The school has got better at e-learning and I’ve got better at
tolerating handling it. Heck, I am even learning something.
For example, Mimi is learning about circuits. This is not something I envisioned an eight-year-old would be learning but I’m not complaining. My daughter may have atrocious handwriting and spelling but she knows the difference between a series circuit and a parallel circuit (and can build one on an online programme) and by extension so do I.
Following the realisation that I have to upload videos of my children doing yoga for a PE grade, I meekly submitted to the next week’s assignment of making “healthy snacks”. I went into minor panic mode thinking up what these might be (being unsure our usual snacks would pass muster. Fried egg? Cheese toast) until I realised that the teachers were posting recipes to be followed.
Moreover, none of these, except one, required cooking. It turned out to be an activity both the kids enjoyed and the snacks were even quite tasty. One of them Nene even made for himself the next day and it inspired me to buy and eat more fruit (though it may have slightly effed up my stomach; there’s a limit to how much fruit and vegetable my gut can take).
This activity meant that I ventured into the supermarket after god knows how long to actually buy something myself. This only because I was not organised enough to put the necessary items on the list for my helper or husband. I peered at fruit and veggies with a gimlet eye, made aware once again about how illiterate I am when it comes to selecting them (one of the banes of our childhood was being sent to the vegetable cart by our mother, only to return with something substandard and be sent back, until we took to pleading with the vendor to please select something decent the first time around. The result is that we never learnt to select any ourselves, and probably I would have learnt the fine art, had I actually progressed to cooking).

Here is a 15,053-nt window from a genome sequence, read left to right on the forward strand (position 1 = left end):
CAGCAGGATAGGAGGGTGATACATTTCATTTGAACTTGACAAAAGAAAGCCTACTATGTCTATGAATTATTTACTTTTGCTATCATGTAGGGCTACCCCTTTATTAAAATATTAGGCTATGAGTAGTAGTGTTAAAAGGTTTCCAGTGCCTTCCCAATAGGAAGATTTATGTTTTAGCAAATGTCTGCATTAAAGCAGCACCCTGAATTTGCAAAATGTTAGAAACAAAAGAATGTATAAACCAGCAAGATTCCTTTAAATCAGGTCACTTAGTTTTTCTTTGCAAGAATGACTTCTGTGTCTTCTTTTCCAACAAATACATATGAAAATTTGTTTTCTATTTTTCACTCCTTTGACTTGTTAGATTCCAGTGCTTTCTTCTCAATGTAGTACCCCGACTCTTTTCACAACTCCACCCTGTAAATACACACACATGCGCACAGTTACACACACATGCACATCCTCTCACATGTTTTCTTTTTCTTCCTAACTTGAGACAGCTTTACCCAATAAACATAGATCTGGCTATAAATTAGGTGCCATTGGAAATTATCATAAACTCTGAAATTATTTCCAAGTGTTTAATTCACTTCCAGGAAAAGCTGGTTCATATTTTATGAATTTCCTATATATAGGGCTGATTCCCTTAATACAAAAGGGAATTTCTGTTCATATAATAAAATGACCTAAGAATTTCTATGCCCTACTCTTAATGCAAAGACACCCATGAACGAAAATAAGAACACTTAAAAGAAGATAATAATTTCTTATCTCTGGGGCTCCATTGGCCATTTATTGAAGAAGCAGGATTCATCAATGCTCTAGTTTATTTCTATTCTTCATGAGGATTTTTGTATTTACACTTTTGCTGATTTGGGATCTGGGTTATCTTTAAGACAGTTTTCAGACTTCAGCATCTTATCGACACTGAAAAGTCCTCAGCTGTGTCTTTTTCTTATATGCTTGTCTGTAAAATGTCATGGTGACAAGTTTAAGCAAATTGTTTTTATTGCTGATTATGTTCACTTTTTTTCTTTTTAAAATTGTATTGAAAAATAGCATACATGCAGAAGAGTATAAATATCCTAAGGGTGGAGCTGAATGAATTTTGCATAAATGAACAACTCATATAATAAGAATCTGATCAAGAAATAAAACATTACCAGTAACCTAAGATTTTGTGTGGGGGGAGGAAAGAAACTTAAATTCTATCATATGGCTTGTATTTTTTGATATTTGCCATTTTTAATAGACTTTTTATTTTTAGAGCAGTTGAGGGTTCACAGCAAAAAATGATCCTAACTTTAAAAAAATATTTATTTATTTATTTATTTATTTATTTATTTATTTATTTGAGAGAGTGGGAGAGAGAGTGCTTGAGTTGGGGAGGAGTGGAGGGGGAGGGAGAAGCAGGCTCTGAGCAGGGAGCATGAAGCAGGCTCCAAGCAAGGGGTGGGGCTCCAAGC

Anyhoo, back to the recent past, I strolled around the supermarket, unsure where anything was. Eventually, I managed to find everything on my list. While I stared bemusedly at some bananas, a scrum of elderly ambushed a supermarket employee who was carrying a box so even I went and chose bananas from there, though I am not sure why they were special.
It’s not that I am exacting about bananas myself. But I fear that any flaw in my purchases will be scorned by the experts at home. So I feel it’s easier to make an effort.
Then, I had a minor panic attack at the cashier when the bill turned out to be much larger than I would have thought. Obviously, I could just check the bill and refute charges that were excessive, except that this particular supermarket has started printing the bill in Chinese and disputing it would involve pantomime and Google translate.
The thing to have done is to have watched the price of items on the cashier machine as they are checked out and see if they tally with the prices one expects them to be (which requires remembering or knowing what things should cost, which my helper is excellent at). Obviously, being me, my attention wandered while the cashier was doing her thing, only to come to when I was handed the bill, which I am proud to say I at least registered the final amount of.
In the end, I whizzed back to through the aisles and thankfully it turned out that one of the items I purchased did indeed cost a sizeable sum.
See, this attention to the cost of things is not really in my nature (which I know is a privilege – that I don’t really have, my husband reminds me, because it’s not like I am the queen of England). I tend to just hand over my card or sign bills, my mind just glazing over the numbers. Actually looking at numbers and processing them requires discipline, something I am trying to cultivate, though clearly not hard enough to register the individual prices of things as they come up on the cash machine.
Another new addition to our lives has been daily mindfulness. After the PE unit that I ranted about, Mimi has taken to guiding us (well largely just me) on meditation sessions every night. It satisfies her need for giving instructions, mine for calm and a way for the two us to connect to eat other. I don’t know if it has actually made either of us any calmer, but at least we are for those 15 minutes.
Mimi is hardly a professional meditation coach – she talks too much for one – but it’s impressive how she manages to have some kind of plan through the sessions (imitating YouTube videos) and doing a rather amusing mishmash of new age monologue (“go with the flow”, “think about your inner place”).
Dare I say it, but this might be the ideal kind of schooling, had I the mind and energy for it. Someone else guides the curriculum and provides the resources but I’m actively involved in customising it for my own children.